Getting investors and lenders to take on ventures in low-income rural places can be a tough sell. But stagnant economies in our heartland can’t rebound without innovative support. In an article for ABA Banking Journal, Suzanne Anarde, director of Rural LISC, shows how even modest investment can have major impact. Creative financing helped to adapt a former houseboat builder into a manufacturer of prefab homes in Kentucky, and an old department store was converted to affordable apartments and health clinic in Michigan. These and similar projects across the country reap great returns for investors and communities alike.
The excerpt below is from:
"Investing in Strong Rural Communities"
by Suzanne Anarde, ABA Banking Journal
When it comes to community development, rural America seems to have a bit of a split personality.
On the one hand, bucolic, tight-knit towns are lifted by hard work and resilience. On the other, communities torn by job loss and decline find themselves among the most difficult places to live in the country.
Building on the first to recover from the second can be a massive, long-term undertaking. It requires innovative partnerships that bring new housing, businesses and jobs to long-distressed areas, while also considering the health and education needs of the people who live there. This isn’t just about philanthropy; rural America needs the kind of lending and investing that is both good for business and good for communities.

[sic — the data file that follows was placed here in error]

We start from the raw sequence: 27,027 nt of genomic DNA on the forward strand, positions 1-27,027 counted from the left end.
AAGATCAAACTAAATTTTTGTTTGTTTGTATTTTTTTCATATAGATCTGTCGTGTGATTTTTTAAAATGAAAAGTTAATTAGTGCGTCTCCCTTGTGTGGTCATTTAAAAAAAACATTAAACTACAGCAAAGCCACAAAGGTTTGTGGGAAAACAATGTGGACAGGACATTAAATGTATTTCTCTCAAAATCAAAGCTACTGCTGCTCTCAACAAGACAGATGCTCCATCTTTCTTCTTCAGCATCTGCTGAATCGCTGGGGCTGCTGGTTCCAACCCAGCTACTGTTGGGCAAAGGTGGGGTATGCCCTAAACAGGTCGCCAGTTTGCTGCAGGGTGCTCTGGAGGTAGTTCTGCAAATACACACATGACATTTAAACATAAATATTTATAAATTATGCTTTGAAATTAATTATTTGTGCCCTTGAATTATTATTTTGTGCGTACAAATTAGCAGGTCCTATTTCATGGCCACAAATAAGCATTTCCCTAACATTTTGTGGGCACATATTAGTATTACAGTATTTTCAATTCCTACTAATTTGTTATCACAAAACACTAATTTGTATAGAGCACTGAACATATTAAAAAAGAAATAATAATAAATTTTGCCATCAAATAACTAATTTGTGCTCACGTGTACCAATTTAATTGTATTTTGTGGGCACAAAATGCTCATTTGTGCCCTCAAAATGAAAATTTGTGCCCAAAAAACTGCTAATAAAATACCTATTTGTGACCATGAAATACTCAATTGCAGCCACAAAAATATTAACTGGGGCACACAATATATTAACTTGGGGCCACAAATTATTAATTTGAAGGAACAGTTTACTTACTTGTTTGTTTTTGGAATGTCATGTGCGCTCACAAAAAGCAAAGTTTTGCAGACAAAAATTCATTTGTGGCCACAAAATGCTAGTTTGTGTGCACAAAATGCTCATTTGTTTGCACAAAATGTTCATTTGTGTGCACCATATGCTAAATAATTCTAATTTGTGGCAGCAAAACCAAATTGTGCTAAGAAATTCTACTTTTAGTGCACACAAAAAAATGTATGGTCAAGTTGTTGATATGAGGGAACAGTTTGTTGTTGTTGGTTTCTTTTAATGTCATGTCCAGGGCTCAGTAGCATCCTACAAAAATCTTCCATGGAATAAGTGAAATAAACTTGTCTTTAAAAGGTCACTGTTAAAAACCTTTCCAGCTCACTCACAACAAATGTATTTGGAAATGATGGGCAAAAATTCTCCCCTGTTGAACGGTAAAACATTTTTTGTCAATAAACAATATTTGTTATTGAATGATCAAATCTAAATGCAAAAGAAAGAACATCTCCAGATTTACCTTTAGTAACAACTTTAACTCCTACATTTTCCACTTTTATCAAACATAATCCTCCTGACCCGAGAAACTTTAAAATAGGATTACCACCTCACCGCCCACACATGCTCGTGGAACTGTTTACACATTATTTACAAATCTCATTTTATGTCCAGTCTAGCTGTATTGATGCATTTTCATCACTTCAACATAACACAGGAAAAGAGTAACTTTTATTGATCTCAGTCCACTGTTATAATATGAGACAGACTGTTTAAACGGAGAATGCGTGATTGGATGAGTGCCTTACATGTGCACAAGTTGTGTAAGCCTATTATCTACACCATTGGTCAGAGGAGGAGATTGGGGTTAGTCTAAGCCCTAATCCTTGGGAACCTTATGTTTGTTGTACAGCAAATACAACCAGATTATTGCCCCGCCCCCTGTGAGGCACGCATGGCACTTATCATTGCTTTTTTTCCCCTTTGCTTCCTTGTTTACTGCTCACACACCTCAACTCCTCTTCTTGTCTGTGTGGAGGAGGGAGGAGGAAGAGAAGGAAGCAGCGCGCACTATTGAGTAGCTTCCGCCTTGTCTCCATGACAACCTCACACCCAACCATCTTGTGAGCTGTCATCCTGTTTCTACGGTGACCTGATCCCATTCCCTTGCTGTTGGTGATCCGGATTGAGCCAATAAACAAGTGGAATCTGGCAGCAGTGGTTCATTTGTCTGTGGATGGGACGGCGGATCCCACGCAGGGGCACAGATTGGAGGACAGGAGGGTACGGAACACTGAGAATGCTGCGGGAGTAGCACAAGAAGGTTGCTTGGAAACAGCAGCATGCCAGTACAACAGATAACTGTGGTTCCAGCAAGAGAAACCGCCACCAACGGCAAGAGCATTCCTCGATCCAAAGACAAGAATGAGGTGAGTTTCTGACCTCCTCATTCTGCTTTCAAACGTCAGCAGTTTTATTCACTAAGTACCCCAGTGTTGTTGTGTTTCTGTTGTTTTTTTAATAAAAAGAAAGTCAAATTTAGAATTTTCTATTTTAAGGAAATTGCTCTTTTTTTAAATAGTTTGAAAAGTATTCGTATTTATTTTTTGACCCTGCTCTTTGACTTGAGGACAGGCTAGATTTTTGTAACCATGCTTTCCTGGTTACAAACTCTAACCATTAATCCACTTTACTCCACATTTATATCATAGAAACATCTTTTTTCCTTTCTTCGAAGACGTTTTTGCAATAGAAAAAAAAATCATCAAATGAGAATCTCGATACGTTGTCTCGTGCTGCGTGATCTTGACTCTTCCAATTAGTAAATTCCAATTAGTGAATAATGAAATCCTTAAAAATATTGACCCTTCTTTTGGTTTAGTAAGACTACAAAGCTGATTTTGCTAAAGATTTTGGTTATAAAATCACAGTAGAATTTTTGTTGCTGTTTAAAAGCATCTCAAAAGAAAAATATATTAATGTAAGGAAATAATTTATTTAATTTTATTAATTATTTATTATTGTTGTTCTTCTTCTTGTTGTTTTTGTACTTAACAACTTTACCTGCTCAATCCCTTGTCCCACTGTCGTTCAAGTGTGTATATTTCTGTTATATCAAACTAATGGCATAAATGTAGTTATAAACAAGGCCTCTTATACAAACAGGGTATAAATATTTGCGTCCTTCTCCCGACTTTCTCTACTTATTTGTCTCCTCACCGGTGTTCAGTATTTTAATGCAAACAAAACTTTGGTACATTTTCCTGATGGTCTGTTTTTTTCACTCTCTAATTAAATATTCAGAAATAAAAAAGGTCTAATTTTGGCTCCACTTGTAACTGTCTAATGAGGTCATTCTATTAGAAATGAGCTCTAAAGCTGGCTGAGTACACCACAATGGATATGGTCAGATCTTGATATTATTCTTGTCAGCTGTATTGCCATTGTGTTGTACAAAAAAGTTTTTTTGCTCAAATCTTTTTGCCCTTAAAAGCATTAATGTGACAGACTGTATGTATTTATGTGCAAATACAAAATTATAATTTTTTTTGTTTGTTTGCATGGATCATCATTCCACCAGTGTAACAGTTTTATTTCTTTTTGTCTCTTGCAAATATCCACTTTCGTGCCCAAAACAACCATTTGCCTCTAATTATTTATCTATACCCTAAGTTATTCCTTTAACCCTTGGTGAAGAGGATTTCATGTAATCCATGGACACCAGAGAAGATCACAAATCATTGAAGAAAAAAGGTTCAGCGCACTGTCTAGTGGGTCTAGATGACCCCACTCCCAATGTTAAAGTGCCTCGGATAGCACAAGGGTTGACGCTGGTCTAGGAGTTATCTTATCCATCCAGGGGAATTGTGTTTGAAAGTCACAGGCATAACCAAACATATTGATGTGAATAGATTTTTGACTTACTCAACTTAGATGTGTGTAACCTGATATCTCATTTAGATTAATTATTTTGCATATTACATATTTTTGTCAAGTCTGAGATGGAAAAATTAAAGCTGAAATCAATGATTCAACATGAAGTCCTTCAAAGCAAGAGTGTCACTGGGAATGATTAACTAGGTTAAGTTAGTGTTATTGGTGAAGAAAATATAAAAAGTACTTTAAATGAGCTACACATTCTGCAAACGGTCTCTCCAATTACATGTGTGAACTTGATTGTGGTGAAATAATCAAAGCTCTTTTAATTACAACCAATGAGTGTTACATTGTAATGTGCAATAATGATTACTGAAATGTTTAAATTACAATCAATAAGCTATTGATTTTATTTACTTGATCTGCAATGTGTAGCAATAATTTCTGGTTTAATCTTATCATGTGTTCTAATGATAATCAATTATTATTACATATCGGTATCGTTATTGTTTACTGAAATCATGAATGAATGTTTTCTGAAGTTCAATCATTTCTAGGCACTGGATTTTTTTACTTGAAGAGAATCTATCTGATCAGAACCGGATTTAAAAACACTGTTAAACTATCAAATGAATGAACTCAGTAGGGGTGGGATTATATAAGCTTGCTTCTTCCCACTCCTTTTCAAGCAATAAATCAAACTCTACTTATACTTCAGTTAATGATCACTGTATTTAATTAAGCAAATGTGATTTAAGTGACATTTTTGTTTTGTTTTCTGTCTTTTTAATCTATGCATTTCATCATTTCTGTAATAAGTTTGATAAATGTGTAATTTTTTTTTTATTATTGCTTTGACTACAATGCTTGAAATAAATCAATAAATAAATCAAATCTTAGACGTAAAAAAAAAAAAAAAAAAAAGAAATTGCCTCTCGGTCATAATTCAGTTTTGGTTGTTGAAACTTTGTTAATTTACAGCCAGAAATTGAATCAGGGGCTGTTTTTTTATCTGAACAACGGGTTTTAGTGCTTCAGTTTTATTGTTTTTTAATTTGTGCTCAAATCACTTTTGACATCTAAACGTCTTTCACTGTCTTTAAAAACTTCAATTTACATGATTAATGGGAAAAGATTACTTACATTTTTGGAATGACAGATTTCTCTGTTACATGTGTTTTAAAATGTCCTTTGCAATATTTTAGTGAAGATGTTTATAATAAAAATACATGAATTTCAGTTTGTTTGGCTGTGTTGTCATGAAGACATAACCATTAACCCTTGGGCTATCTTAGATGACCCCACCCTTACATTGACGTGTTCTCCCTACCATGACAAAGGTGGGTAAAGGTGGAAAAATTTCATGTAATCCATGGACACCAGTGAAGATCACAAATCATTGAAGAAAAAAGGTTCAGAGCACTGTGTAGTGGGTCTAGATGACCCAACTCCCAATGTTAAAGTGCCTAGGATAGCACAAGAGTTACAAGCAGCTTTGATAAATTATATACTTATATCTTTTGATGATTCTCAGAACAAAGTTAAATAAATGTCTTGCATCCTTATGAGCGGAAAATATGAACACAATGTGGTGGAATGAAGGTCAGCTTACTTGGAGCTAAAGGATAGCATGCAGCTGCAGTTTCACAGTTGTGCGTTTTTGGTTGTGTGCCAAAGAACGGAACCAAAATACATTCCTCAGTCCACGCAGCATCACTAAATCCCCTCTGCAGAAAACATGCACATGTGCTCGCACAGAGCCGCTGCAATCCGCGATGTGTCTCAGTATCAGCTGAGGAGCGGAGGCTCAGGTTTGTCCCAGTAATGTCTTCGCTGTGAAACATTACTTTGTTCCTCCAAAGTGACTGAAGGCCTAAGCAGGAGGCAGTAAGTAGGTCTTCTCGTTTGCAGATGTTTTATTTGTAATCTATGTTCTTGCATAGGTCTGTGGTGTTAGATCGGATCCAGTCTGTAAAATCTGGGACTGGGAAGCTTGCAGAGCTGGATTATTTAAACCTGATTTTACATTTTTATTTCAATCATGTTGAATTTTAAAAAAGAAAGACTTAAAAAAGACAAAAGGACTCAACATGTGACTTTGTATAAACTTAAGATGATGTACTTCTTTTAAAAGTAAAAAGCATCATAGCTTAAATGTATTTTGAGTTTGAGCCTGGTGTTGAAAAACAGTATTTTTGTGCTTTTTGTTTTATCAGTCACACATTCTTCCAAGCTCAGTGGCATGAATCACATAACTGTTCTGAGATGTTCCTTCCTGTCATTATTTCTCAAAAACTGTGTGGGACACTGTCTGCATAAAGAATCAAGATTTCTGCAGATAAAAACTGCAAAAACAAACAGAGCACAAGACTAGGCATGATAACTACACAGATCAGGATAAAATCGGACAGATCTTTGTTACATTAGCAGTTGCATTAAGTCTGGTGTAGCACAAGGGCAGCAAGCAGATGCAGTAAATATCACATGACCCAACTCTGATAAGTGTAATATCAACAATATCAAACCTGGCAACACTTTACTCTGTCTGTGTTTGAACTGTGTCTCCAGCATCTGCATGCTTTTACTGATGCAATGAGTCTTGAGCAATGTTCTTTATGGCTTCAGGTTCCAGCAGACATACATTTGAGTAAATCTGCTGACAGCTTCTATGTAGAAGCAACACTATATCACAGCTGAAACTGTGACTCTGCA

Our job at the Local Initiatives Support Corporation is to help bring those pieces together, building the capacity of nonprofits to meet local needs, assembling capital to finance projects and offering expertise on a range of economic development issues to help local leaders create new opportunities for residents. To date, that has meant nearly $15 billion of community development investments nationwide, including $300 million for rural communities.
You don’t have to look far to see why this is so important. Start in New England, where amid the rolling hills of the Maine highlands, you come to the town of Dover-Foxcroft. It’s home to hot air balloon races and the state’s annual whoopie pie festival—and it has been hit hard by the loss of manufacturing jobs and the often-toxic land that industrial plants have left behind. Unemployment here approaches 12 percent.
Community leaders have worked tirelessly to revive the local economy. One of the largest investments to date sits on the banks of the Piscataquis River, where the long-shuttered Mayo Mill woolen complex is being transformed into rental apartments, retail shops, artist studios, a restaurant, a farmers market and a boutique hotel—all in a community of 4,200 residents. The plan is even restarting a nearby hydroelectric plant to serve as an energy source. Continued[+]...